It has been almost four years since I have posted. A lot has happened. And a lot that could have happened didn’t happen, and for that I am truly thankful. As one should expect, I am a different person than I was. I am not the lost, scared little puppy I tried so desperately not to be in my 20s. In some ways, I am a much more philosophical person. I think that happens when faced with a crisis and facing fears. Once those fears are dealt with and relegated to the rear view mirror, there’s so much more time and mental capacity to examine life.
Which is ironic, because there is so much more to fear today. Terrorism. Terrorism in America. Donald Trump. Hillary Clinton. Economic uncertainty and inequality. Social isolationism. A culture in decline. Escalating violence between police and inner city youth. More so than with terrorism as an ideology or a Middle Eastern Caliphate, we are a nation at war with ourselves. We don’t know who we are. In some instances we are one thing, while in other cases we contradict ourselves. We honor and seek to preserve our Constitution above all else as a collective people, except when it gets in the way of our own personal beliefs and entrenched investments. Then we seek to dispose of certain parts of it as if they shouldn’t have ever existed. We are a nation in such fear of the future, of foreigners, and of each other that we have no time, mental, or social capacity to answer the philosophical question that will sustain us: Who are we? One thing is for sure: we are no longer who we used to be.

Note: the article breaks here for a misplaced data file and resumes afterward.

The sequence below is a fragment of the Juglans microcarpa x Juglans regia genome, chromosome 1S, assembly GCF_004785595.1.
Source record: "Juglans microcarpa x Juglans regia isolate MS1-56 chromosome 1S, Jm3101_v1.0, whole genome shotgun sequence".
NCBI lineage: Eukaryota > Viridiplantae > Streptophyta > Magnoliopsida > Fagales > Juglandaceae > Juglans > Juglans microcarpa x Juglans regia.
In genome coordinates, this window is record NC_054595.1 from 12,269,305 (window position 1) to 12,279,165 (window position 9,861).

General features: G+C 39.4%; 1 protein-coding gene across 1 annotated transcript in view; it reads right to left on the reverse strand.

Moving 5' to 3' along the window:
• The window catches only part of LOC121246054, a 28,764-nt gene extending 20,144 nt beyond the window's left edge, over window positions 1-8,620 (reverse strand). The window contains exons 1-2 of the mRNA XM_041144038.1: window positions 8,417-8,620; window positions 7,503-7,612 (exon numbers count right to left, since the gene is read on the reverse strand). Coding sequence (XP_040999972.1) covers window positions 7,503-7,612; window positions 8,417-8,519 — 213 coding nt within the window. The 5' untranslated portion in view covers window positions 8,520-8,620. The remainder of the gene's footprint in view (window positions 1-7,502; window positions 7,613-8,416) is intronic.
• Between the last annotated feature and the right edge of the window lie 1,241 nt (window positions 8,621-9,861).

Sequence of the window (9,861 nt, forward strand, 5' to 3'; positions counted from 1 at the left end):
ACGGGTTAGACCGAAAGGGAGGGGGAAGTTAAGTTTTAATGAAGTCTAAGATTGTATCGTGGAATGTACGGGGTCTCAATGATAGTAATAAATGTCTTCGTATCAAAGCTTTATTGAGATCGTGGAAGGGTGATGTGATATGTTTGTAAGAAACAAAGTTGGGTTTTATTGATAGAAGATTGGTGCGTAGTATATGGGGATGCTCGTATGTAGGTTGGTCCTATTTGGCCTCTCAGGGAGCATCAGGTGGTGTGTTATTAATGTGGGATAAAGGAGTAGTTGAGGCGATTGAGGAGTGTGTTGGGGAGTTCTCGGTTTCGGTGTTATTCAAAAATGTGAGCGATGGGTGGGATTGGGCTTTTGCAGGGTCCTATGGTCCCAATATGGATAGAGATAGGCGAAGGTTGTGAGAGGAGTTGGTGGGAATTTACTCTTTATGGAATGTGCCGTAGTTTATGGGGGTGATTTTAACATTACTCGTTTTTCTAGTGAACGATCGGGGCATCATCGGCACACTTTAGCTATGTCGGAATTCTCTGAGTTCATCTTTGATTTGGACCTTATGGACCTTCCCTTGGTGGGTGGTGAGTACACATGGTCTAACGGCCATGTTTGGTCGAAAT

I have a theory about how social identity works, on both a local and national level. A social group is a complex mix of the individual identities within the group, and, in my mind, there are really only five types of individual personalities in the world. The first type is those who are arrogant and are not afraid to be so. These are the politicians, business men and women, and the like who rule the world through whatever means possible. Books have been written about the advantages of sociopaths holding leadership positions because of their abilities to get things done in the face of all sorts of opposition. It seems to be a prerequisite for running for office.
The second type is those who are arrogant but can’t abide it, so they present themselves as being overly humble, to the point of seeming like they have self-esteem problems. This often presents itself among fundamentally religious people, who see a value in seeing themselves as sinners but who can’t help condemning other sinners for sinning.
The third type is those who think they are worthless but who can’t abide it, so they present themselves as being overly confident, to the point of seeming arrogant. These are the bullies, the addicts, and the criminals. Our prisons, schools, and inner cities are full of these people. The fourth type is those who think they are worthless and can’t hide it. These are the depressives, of whom we have many. Ironically, the third and fourth types also tend to be the greatest economic and artistic innovators, if they can harness and use their creative energy.
These first four types all seem very unique, but they all have the same root problem. They are obsessed with themselves, their pasts, their futures, their fears, and how other people view them. The other types like to point the finger at the criminals and bullies of the third type for creating all of society’s problems, but all four of the above types contribute equally – though differently – to our collective illnesses.